Modern planes can do a lot, from breaking the sound barrier to providing the setting for the best Nic Cage movie of all time, but for all their modern innovation, only 1 airborne vehicle has ever had the balls to earn the title of "Airship."
Lets address the elephant in the room: wherever you're going, you're getting there slowly. Even top of the line airships had a top speed of less than 100mph, meaning that New York to L.A. trip is going to take the better part of a day. Why is that OK? Here's your seat:
Admittedly, that's not much legroom compared to a standard hotel room.
...and your dining tray...
...and your window seat.
Open windows a mile up? No problems here...
The reason that it looks more like a cruise liner than a passenger jet is that it was. Even enormous Zeppelins like the Hindenberg carried less than 100 passengers, but made space for cabins, a dining room, a lounge, a bar, and even a smoking lounge. Yes, as an ultimate middle-finger to flight safety, there was a smoking lounge on a ship made famous by catching fire.
You'd think that the Truth.com people would've jumped on this one by now.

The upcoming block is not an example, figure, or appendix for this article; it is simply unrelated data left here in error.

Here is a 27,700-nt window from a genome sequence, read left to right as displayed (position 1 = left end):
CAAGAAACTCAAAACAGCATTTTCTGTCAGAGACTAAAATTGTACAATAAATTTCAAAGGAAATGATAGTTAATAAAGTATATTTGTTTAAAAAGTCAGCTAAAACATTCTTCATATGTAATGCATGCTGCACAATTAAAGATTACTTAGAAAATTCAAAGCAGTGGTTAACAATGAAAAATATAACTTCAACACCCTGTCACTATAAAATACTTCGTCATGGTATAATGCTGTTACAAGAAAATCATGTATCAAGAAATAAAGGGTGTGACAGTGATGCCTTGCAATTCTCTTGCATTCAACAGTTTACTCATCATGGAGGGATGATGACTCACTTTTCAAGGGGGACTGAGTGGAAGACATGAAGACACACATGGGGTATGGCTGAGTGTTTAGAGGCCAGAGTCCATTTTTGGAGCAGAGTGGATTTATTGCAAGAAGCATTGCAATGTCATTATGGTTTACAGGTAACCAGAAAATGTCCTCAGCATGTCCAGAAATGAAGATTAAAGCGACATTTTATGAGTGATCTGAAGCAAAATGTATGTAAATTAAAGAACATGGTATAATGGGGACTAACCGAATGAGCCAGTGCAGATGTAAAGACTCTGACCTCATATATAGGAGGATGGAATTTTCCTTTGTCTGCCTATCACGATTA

Odds are good that when you first saw the word 'Zeppelin' in this article that image above was the first place your mind went. If your knowledge of history extends no farther than back issues of 'Spider Man', here's the whole crash, including the now legendary yell of 'Oh, the humanity!'
...and that was all it took. Despite a 33 year record of passenger travel without a single injury or fatality, the passengers stopped buying tickets the nanosecond airships became synonymous with 'flying explosion-mobile.'
Now, plenty of people have put forth theories as to why The Hindenburg caught fire, but they all basically boil down to the same thing: they filled it with explosive-ass hydrogen instead inert, hilarious-voice inducing helium. What possible reasoning could there have been for that.
Well first it's kind of important to know that before planes became commonplace airships pretty much ruled the skies. Or, to be more specific, they ruled the skies over Western Europe circa 1913-1919. Ruled and bombed.
Take that, London.
After duking it out with the Germans once during the first world war, the worlds sole helium stockplie owner (hint: us) declared the lighthearted gas a war resource and instated an embargo in 1930s thanks to some questionable behavior by the Germans and their *ahem* charismatic new leader.
Yup, this asshole again.
Ol' Fasci-stach up there got behind the idea of Zeppelins as a propaganda tool (better planes made them useless as bombers by World War II) and without the much saner option of helium available, Zeppelins in the 30's were all hydrogen filled. Honestly, its amazing crashes on par with the Hindenburg weren't the rule, and not the exception.
...heres some pictures of Zeppelins looking like dongs.
Don't worry baby; it'll only hurt for a second.